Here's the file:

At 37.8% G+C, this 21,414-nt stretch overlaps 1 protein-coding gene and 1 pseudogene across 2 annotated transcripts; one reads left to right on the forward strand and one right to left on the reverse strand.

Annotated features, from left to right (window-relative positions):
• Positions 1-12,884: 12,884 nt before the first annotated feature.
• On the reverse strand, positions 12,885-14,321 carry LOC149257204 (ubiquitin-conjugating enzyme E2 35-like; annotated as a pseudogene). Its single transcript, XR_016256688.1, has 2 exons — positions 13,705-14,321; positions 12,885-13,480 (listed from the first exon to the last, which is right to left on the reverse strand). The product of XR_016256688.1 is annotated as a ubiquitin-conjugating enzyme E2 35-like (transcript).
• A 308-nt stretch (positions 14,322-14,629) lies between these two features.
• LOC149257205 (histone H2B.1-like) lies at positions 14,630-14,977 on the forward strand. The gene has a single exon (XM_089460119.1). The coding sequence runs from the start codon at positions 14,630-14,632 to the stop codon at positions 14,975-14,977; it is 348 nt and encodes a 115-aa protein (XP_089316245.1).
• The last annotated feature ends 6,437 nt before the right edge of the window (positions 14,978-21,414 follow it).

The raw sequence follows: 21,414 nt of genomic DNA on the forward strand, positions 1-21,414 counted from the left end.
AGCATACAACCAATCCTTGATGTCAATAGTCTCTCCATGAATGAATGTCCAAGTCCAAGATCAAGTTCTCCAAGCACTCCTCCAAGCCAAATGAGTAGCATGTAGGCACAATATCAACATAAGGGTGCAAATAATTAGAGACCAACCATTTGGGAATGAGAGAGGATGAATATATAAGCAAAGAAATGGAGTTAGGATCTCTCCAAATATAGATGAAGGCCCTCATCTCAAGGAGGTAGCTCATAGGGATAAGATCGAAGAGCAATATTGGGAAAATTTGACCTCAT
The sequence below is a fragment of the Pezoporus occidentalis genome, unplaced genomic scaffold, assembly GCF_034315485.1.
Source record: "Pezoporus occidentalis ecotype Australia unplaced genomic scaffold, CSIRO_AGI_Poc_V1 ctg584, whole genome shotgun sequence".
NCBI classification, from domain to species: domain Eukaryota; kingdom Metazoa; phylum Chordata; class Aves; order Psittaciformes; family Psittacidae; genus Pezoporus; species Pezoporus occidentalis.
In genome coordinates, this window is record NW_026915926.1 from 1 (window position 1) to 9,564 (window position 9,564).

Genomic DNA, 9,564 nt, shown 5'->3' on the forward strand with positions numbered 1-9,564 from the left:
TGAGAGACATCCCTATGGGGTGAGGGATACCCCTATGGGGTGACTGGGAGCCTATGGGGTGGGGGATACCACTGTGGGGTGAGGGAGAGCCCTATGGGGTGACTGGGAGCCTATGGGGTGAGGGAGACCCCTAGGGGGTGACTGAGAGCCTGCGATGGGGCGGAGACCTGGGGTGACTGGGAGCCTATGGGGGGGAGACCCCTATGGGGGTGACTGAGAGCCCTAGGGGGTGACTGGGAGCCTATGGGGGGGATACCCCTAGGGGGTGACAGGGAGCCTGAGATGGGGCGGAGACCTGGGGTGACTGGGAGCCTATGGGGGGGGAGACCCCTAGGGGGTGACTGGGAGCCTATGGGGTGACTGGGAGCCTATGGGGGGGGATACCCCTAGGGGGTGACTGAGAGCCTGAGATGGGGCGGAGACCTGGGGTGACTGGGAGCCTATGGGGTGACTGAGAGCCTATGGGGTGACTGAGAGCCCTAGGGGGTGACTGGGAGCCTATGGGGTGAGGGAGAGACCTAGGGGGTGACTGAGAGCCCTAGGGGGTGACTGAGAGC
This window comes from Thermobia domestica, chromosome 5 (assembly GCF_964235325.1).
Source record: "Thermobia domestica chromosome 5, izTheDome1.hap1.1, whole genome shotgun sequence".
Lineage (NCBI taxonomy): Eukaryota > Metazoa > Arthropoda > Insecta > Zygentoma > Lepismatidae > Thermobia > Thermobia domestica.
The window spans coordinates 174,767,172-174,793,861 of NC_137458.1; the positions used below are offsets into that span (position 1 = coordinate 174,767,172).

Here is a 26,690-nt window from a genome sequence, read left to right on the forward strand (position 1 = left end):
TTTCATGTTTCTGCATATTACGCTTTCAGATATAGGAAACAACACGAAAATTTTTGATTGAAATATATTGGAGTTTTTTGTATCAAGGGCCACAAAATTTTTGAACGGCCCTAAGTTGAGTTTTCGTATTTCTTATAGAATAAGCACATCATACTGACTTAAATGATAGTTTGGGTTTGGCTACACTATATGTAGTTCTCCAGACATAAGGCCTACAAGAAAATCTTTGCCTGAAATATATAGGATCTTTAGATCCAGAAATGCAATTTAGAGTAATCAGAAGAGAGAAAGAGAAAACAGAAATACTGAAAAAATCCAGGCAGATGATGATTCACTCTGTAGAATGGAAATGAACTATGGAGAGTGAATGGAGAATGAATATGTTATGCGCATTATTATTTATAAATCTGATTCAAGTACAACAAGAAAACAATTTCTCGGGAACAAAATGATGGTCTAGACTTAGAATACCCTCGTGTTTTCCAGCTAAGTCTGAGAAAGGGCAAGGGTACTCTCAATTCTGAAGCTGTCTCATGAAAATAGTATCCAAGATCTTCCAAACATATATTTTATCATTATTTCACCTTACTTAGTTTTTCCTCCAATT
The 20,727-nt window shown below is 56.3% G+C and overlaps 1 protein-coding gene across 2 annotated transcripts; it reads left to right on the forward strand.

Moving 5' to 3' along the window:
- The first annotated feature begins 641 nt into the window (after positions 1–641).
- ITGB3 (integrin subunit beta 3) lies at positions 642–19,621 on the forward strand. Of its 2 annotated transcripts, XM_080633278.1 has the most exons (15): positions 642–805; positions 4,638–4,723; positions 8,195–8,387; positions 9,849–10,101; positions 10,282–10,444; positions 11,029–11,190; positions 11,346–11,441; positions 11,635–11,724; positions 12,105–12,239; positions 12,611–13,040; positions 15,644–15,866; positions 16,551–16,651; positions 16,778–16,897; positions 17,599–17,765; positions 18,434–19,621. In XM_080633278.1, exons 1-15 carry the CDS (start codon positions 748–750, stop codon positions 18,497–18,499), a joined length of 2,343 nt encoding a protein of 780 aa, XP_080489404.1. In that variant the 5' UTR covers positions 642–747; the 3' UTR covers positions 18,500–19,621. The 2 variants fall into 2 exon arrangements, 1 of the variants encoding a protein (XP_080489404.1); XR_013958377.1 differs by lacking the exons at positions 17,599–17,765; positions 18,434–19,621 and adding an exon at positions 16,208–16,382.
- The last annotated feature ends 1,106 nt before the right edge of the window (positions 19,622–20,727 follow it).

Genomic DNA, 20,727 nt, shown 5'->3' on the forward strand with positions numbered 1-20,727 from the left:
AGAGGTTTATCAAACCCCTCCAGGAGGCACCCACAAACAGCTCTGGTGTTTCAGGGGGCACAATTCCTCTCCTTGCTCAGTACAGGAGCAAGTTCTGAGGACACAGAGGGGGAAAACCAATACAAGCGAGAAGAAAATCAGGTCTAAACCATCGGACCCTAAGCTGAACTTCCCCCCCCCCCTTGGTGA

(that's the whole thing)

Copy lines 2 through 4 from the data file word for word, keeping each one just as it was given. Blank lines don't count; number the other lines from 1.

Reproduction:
Annotated features, from left to right (window-relative positions):
• Positions 1-12,884: 12,884 nt before the first annotated feature.
• On the reverse strand, positions 12,885-14,321 carry LOC149257204 (ubiquitin-conjugating enzyme E2 35-like; annotated as a pseudogene). Its single transcript, XR_016256688.1, has 2 exons — positions 13,705-14,321; positions 12,885-13,480 (listed from the first exon to the last, which is right to left on the reverse strand). The product of XR_016256688.1 is annotated as a ubiquitin-conjugating enzyme E2 35-like (transcript).